Caltrans is taking comments through tomorrow, Wednesday November 7 on what they should consider in the environmental study of a revamped interchange at Willow and Highway 101, at the border of Menlo Park and East Palo Alto.
A presentation from Caltrans in Menlo Park was silent on bicycle and pedestrian safety, prompting Council Members Kirsten Keith, Kelly Fergusson, and Andy Cohen to urge Caltrans to create a design that was safer for biking and walking. The Willow interchange is a major safety problem in the commute corridor to Facebook, the upcoming Bohannon development, and other businesses near the Bay, and threatens residents in Menlo Park who walk for everyday school, shopping and daily life.
All of the options Caltrans is considering will remove at least some loops from the current 1950s era cloverleaf design. These create merges which add delays and reduce safety for everyone including drivers. Emerging best practices call for a “diamond” design with T-intersections and normal traffic lights, rather than continuous on-ramps.
Last night, at Menlo Park’s Bicycle Commission meeting, Commissioner Harding spoke in favor of the proposed “Compact Diamond” design alternative, which removes all but two merges.
The best local example of a highway interchange that prioritizes bike and pedestrian safety is the Stevens Creek/880/280 Interchange Project in Santa Clara County. Many of our recommendations below are derived from this design.
Peninsula Transportation Alternatives is sending a comment letter urging Caltrans to make the project safer. Can you send your own comment letter by Wednesday, November 7 to Yolanda Rivas, Branch Chief, Caltrans District 4, firstname.lastname@example.org. For a simple letter, urge Caltrans to focus more attention on bicycle and pedestrian safety.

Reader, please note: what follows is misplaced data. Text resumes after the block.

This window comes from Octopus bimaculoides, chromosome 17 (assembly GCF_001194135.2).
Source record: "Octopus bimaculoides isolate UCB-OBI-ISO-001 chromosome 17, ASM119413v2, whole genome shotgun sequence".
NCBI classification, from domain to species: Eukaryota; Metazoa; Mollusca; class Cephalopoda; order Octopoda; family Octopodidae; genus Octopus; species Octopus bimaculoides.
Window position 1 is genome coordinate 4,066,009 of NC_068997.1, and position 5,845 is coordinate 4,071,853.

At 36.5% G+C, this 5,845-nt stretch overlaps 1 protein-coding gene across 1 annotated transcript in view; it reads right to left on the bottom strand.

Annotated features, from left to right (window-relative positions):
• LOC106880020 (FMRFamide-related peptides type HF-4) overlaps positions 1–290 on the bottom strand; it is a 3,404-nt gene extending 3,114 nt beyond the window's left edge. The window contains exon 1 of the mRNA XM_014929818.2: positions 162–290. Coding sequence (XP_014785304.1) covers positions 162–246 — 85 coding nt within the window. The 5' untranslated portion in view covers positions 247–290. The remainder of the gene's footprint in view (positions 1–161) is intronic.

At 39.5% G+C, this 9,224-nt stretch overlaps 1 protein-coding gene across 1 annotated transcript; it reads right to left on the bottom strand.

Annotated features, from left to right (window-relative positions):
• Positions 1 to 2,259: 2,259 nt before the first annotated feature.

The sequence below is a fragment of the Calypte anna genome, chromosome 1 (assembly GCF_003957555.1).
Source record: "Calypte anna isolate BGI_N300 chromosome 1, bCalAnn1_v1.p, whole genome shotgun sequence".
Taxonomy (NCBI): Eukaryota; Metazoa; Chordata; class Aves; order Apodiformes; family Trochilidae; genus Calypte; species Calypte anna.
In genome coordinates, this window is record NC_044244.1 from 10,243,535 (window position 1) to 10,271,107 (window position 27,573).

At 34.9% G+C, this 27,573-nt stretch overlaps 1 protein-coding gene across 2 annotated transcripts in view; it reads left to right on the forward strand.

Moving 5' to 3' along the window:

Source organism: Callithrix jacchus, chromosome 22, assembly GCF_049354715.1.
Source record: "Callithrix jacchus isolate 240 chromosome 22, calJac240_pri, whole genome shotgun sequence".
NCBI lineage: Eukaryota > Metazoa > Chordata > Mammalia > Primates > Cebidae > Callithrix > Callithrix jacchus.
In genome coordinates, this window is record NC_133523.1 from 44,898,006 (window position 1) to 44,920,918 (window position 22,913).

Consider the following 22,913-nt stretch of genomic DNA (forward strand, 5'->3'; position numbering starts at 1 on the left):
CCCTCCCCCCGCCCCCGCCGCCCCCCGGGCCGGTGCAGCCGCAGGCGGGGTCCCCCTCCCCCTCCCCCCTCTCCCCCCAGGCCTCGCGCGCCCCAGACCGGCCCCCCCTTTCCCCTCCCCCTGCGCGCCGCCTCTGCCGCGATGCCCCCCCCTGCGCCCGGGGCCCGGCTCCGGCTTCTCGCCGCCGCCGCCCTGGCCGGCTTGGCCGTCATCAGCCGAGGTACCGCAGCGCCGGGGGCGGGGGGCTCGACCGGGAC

Here are the highlights of the recommendations from Peninsula Transportation Alternatives:
* Encourage Caltrans to place higher priority on non-motorized access and safety than is typical for highway interchange projects.
* Recommend the “Compact Diamond” design (see below) which removes all but two merges; has less impacts on neighboring properties; does not create “cul de sacs” on local streets reducing neighborhood connectivity; and has lower construction costs than other alternatives.
* Include traffic signals at all intersections between the Highway 101 on-ramps and off-ramps and
* Keep the radius of right hand turns as near to 90 degrees as technically feasible in order to reduce vehicle speeds in the turn and reduce vehicle-bicycle conflicts
* Continuous, high-quality bike lanes on Willow Road through through the crossing
* Continuous 12 foot wide sidewalks through the project area
* High visibility pedestrian crosswalks with “zebra” striping
* Pedestrian-actuated signals at all crosswalks, and bicycle-actuated loop detectors
at all intersections.
* Consider the relative safely of each design alternatives for all user groups: motorists, bicyclists, pedestrians, and persons with disabilities
* Gather data for collisions on Highway 101 between Marsh Road and University Ave, Willow Road between O’Brien Drive and Durham Street, including accidents involving bicyclists and pedestrians.